The Globe and Mail
November 24, 2016
Before it was a dream home, the Dunn House in Parkdale was a missed opportunity. The residence has the exterior hallmarks of a classic Victorian abode – red brick, window sashes and eyebrow lintels – except that it’s incredibly spacious. In Toronto, where the old houses tend to be tall and skinny, the Dunn House is an unusual 30 feet-wide. The previous owner, however, subdivided the space into four dingy units, with a rabbit’s warren of private entrances, hallways and staircases.
Elise Larsen and her husband, Richard, bought the place in 2013 and hired the Practice of Everyday Design to redo the interiors. The seven-year-old firm – comprised of siblings Antoine and Melanie Morris and partner David Long – has an outsized reputation in part because of Eden House, a Mississauga bungalow turned into an autumnal, woodsy retreat.
Elise and Richard, a young professional couple, wanted a home to showcase their design-savvy sensibilities. Elise’s family is from Denmark, where Poul Henningsen’s PH5 – the classic pendant lamp with multiple shades that diffuse and soften light – and Borge Mogensen’s spoke-back sofa could be found in every second home. “There was no question we’d have those in our home, too,” she says. Richard is a Montrealer whose childhood obsession with geology and dinosaur bones turned into an adult passion for collecting. “We’re novelty and stimulus bound,” he says of himself and Elise. “We like sensual objects and we like to be around nice things.”
The house embodies this proclivity. You might say it is the finest acquisition in an already fine collection of furniture, lamps, books and tchotchkes. The aesthetic is mid-century Scandinavian but defined in the broadest possible way. Everything, from the finishes to the furnishings, encapsulates not just the sleekness of Northern European design but also the woodsiness, hominess and durability.
To transform the space, the architects gutted it and then expanded it in all directions. They knocked down partitions, raised ceilings, built an alumina-clad addition to the back and deepened the basement. The feeling is of a building belatedly making good on its potential. The house has always been wide; now, it’s gracious and airy, too.
Out of respect for the neighbourhood, the team took a non-interventionist approach to the front faade. They reappointed the ruddy brickwork and painted the window casings in their original purple. The real transformation happens indoors. Move though the closed porch into the main space, and you may feel that you’ve zoomed past Victorian Toronto and landed in mid-century Denmark.
The downstairs is a single room with a partial divide – a remnant of the old exterior wall – separating the living-dining area from the kitchen. The interior has the minimalist ambience so often associated with contemporary houses but without the glossy sheen. Instead of stainless steel and shiny laminate, the firm opted for matte, soft-tone finishes: oak floors brushed lightly with oil, Baltic plywood cabinetry with a maple veneer and occasional touches of exposed brick that’s been lime-washed to a milky white.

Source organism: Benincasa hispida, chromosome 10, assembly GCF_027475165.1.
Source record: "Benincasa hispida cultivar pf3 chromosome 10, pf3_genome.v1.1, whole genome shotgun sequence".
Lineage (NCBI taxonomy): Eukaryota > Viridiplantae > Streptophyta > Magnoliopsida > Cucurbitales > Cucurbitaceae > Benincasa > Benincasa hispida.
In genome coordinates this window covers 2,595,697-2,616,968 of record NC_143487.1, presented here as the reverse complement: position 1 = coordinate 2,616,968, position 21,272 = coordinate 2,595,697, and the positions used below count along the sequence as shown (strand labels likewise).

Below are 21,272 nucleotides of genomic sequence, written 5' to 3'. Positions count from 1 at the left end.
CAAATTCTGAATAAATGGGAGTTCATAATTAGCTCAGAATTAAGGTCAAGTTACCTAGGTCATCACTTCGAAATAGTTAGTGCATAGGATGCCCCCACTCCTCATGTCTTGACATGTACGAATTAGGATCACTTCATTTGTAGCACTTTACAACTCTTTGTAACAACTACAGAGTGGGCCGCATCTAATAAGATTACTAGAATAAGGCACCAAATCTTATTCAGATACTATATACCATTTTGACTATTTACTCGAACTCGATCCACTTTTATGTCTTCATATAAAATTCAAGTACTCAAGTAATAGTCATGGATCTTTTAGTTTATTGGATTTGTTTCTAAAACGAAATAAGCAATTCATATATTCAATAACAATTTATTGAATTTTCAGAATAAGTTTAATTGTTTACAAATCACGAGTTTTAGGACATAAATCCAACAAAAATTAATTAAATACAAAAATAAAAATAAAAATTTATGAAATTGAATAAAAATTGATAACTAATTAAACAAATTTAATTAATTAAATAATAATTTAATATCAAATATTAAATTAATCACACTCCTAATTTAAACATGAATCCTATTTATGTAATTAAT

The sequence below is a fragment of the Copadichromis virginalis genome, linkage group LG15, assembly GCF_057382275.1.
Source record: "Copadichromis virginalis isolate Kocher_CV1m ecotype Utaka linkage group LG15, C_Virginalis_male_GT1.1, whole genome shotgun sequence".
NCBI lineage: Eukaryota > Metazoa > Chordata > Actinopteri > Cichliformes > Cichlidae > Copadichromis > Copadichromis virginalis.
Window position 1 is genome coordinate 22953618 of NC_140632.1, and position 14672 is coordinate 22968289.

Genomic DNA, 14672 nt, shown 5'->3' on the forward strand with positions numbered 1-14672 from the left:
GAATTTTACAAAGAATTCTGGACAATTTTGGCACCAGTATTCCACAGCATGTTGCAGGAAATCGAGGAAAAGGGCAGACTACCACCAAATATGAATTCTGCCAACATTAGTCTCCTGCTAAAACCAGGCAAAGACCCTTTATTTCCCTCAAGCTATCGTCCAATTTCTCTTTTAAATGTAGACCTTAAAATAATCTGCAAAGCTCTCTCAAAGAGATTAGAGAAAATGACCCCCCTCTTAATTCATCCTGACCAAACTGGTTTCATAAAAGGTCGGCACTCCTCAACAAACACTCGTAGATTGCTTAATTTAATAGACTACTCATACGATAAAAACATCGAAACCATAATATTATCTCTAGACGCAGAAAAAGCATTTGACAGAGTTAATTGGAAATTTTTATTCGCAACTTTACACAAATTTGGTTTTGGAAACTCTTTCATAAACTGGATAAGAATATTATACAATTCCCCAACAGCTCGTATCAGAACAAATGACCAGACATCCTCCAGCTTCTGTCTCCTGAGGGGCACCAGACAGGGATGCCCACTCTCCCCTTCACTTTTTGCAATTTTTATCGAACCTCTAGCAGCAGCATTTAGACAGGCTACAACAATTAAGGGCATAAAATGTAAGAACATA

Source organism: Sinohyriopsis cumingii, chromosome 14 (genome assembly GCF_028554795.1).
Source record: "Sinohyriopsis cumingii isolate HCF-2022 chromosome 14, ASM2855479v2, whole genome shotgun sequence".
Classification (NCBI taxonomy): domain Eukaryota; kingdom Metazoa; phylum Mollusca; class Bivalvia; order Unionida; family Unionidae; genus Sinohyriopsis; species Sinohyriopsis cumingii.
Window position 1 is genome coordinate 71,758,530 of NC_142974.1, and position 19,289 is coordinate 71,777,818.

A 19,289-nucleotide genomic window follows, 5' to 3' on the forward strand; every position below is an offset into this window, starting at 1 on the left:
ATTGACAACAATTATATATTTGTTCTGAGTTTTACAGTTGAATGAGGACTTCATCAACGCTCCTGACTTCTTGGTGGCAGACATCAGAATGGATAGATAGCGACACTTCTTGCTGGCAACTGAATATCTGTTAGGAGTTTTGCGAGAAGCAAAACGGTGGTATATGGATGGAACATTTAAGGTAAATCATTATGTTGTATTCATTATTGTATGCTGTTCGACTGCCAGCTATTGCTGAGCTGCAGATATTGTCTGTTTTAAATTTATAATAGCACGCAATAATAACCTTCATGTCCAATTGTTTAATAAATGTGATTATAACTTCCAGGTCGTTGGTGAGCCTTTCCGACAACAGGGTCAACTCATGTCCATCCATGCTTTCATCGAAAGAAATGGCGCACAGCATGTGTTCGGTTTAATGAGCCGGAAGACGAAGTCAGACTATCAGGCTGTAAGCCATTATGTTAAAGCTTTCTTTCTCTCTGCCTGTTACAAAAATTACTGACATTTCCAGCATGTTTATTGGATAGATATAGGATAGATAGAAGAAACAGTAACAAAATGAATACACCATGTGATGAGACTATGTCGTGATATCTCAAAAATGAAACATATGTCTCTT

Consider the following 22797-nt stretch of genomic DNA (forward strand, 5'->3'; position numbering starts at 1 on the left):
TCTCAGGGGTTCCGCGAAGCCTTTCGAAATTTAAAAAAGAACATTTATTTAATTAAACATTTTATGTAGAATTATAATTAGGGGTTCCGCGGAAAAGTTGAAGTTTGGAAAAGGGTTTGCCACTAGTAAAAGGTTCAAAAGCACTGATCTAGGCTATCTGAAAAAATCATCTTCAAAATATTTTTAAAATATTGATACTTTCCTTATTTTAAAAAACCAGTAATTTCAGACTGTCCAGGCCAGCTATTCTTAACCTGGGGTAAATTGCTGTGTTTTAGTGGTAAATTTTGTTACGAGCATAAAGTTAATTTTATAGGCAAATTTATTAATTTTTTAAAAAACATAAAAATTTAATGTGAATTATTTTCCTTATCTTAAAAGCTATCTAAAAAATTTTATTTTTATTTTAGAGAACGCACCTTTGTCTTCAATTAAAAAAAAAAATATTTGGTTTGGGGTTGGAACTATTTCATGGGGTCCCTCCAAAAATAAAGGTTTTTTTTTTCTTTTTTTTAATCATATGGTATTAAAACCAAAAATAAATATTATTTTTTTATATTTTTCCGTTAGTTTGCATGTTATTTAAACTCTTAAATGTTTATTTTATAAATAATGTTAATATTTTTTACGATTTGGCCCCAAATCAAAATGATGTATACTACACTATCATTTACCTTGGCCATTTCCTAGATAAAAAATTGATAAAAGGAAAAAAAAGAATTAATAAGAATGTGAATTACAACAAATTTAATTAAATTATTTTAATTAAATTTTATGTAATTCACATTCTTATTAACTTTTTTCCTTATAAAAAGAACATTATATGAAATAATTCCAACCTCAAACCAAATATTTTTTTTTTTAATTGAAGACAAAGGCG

Designing for collectors is tough. If you have too much display space, the site becomes cluttered. But if the interiors are too streamlined, where will Richard display his mammoth’s tooth or his ancient petrified wood? The goal, then, is to showcase the items that are meant to be seen and hide everything else. The breakfast nook and its attendant appliances (coffee machine, toaster) are behind cabinet doors, and there are open slots beneath the kitchen counter for laptops, cutting boards and cookbooks – items you’d want at hand but out of sight. To showcase collectables, however, the Everyday Design team set ledges, generous windowsills and a two-floor oak bookshelf behind the main staircase.
Climb alongside it to the second-floor landing, and you’ll encounter the house’s most distinctive feature, the piece Mr. Morris calls the “house within the house.” It is what it sounds like: an oak cabin made from the same wide-plank material as the flooring. “It’s like the floor is folded up and then folded back over again,” he says.
The cabin contains a storage room, bathroom and guest bedroom. A to-be-installed ladder from Studio Junction will take you to the top, where there’s a nook beneath the pitched roof of the house. This secret attic, like something out of a 19th-century children’s novel, perhaps gestures to the home’s Gothic Victorian ancestry, but it’s also a cozy hang out.
The master bedroom is at the back of the second floor, where large east-facing windows bring in ample morning light. Like the rest of the home, it’s elegant and breezy, with millwork cabinetry and a sliding cedar panel to keep the flat-screen TV hidden from view. (“I hate the idea of TVs everywhere,” Elise says.) The adjacent bathroom is clad in pastel-coloured tiles designed by Ronan and Erwan Bouroullec. The ceramic is so deceptively delicate, it resembles perforated paper.
This juxtaposition – soft textures and sturdy materials – plays out in every room. The term “Scandinavian design” is often used as a shorthand for all things tony and minimalist, but Scandinavian aesthetics are also about durability. That understanding is what elevates the Dunn House above so many of its peers. Yes, you will see the hallmarks of chic urban living – chairs with curvilinear backs and spindly legs, pendant lamps that hang low like summer moons – but don’t mistake lightness for delicacy. Everything is built to last and even to get scuffed over time.
In a telling move, the couple deliberately chose to leave their massive bookshelf unvarnished. “Eventually, there will be a smooth gradient from where we touch it, and it will pick up the oils from our fingers,” Richard says. “But that’s okay. It will only get better with age.” He could be talking about the entire house.